Considering the importance of strong public antitrust enforcement in labor markets, we believe the proposed settlement order in this proceeding is inadequate. First, the respondents are not required to provide notice to the injured therapists. Workers—including non-employee contractors—often suffer in ignorance of monopsony power wielded by their employers against their interests (Cooper and Kroeger 2017). Second, the respondents do not admit liability, nor do they stipulate to the facts of the conspiracy to depress payments to therapists. Third, the respondents are not required to pay a monetary penalty.
The proposed order fails to advance both the compensatory and the deterrence functions of an effective settlement. The proposed order does not compensate injured workers—and indeed does not even enable them to seek compensation through lawsuits. It also provides no deterrence against anti-worker collusion by other employers and may even embolden other employers to collude together against workers, in light of the settlement’s insufficient remedy. By neither imposing monetary penalties nor empowering the injured workers to seek legal redress, the FTC effectively signals to employers that the legal consequences for colluding against workers are likely to be minor.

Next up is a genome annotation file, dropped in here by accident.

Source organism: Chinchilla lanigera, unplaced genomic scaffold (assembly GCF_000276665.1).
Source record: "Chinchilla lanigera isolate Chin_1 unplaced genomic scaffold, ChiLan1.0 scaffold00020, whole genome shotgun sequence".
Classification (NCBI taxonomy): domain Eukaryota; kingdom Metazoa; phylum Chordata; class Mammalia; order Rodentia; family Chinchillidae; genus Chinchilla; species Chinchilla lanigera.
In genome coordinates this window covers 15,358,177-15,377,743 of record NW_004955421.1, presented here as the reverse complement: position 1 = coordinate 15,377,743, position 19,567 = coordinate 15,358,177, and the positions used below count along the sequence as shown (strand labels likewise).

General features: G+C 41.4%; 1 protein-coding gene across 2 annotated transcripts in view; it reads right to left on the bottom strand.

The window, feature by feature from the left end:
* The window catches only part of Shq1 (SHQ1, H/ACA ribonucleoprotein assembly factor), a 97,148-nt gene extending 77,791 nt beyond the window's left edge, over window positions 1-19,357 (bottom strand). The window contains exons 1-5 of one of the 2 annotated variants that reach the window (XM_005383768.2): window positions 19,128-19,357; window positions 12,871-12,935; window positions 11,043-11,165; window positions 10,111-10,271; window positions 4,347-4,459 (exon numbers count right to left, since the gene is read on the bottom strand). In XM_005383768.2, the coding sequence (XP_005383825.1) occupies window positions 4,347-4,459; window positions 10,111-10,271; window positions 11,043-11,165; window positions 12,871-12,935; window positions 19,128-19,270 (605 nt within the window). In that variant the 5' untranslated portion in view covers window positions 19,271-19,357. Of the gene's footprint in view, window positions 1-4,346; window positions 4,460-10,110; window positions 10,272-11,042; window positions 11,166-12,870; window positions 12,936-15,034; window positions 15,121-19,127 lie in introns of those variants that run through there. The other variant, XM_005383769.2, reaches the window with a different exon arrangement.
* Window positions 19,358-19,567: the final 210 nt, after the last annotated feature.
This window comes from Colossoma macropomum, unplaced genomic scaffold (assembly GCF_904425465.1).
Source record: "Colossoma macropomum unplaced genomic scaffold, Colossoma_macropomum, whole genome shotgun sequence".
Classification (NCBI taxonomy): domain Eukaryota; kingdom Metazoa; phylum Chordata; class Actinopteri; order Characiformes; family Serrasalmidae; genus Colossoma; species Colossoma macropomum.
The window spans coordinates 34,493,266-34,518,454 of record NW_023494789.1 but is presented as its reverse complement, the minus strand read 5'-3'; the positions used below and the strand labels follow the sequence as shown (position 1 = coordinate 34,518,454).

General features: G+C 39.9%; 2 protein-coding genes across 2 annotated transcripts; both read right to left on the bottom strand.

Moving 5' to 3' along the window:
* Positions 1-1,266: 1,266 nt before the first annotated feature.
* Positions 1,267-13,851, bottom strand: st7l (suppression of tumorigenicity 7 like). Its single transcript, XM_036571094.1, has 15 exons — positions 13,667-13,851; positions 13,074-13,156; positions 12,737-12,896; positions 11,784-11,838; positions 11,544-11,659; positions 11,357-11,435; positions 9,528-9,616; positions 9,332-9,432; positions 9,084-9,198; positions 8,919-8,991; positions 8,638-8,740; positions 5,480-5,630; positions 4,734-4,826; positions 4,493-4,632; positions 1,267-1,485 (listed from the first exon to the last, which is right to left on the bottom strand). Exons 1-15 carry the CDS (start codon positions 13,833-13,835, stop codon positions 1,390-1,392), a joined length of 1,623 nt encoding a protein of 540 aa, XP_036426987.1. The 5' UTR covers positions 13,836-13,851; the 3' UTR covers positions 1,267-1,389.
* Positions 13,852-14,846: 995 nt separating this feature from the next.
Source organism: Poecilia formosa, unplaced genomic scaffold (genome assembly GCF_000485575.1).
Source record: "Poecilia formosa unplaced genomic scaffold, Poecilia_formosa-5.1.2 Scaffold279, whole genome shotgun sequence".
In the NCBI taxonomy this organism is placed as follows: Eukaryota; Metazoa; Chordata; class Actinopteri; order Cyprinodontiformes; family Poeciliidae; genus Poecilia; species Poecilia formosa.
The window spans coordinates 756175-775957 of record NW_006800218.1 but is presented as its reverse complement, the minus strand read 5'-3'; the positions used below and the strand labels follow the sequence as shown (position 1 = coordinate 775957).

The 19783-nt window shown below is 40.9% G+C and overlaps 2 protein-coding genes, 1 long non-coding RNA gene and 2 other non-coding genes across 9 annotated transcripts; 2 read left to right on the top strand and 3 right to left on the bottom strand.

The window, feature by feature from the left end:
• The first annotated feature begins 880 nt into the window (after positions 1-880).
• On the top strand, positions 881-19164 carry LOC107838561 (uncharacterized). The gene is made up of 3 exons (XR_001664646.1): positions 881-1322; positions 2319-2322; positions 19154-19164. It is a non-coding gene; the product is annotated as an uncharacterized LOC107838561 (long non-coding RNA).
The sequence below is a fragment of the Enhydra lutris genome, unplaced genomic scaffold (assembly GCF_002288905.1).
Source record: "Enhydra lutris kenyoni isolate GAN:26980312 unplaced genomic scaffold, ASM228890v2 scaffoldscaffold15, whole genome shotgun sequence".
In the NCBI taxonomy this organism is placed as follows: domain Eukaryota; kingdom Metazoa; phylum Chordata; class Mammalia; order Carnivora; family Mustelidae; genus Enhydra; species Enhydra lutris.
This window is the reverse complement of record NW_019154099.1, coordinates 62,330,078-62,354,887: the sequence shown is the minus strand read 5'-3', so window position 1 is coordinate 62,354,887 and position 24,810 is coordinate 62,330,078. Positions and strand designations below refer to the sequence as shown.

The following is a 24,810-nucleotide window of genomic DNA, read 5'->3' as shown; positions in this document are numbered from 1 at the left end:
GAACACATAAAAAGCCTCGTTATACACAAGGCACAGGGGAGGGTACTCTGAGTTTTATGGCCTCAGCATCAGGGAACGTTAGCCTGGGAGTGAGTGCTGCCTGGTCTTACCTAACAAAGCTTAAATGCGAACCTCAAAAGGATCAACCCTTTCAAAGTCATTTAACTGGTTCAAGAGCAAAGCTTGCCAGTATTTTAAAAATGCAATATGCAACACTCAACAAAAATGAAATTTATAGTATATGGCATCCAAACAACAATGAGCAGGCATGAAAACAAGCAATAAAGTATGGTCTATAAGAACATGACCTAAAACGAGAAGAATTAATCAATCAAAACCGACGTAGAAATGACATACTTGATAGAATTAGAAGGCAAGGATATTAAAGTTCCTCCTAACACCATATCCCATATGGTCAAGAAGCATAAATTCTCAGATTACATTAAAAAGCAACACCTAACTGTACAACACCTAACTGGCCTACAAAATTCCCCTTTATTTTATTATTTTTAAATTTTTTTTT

The FTC has ample room to pursue more effective remedies. The relevant law is clear. The respondents’ collusive price suppression is the type of collusion that is typically prosecuted criminally by the Department of Justice. Horizontal collusion by purchasers against sellers of goods and services, including workers, has long been per se illegal under the antitrust laws (Mandeville Island Farms, Inc. v. Am. Crystal Sugar Co., 334 U.S. 219 (1948)). Furthermore, the 2016 Guidance for Human Resource Professionals affirms this per se prohibition and (once again) puts employers on notice that collusion against workers is subject to criminal prosecution. In light of the seriousness and unambiguous illegality of the conduct at issue, the FTC should seek remedies that make the injured workers whole and deter future wage fixing by employers— including through aggressive litigation, if the respondents refuse to settle on terms that would serve those legitimate policy aims.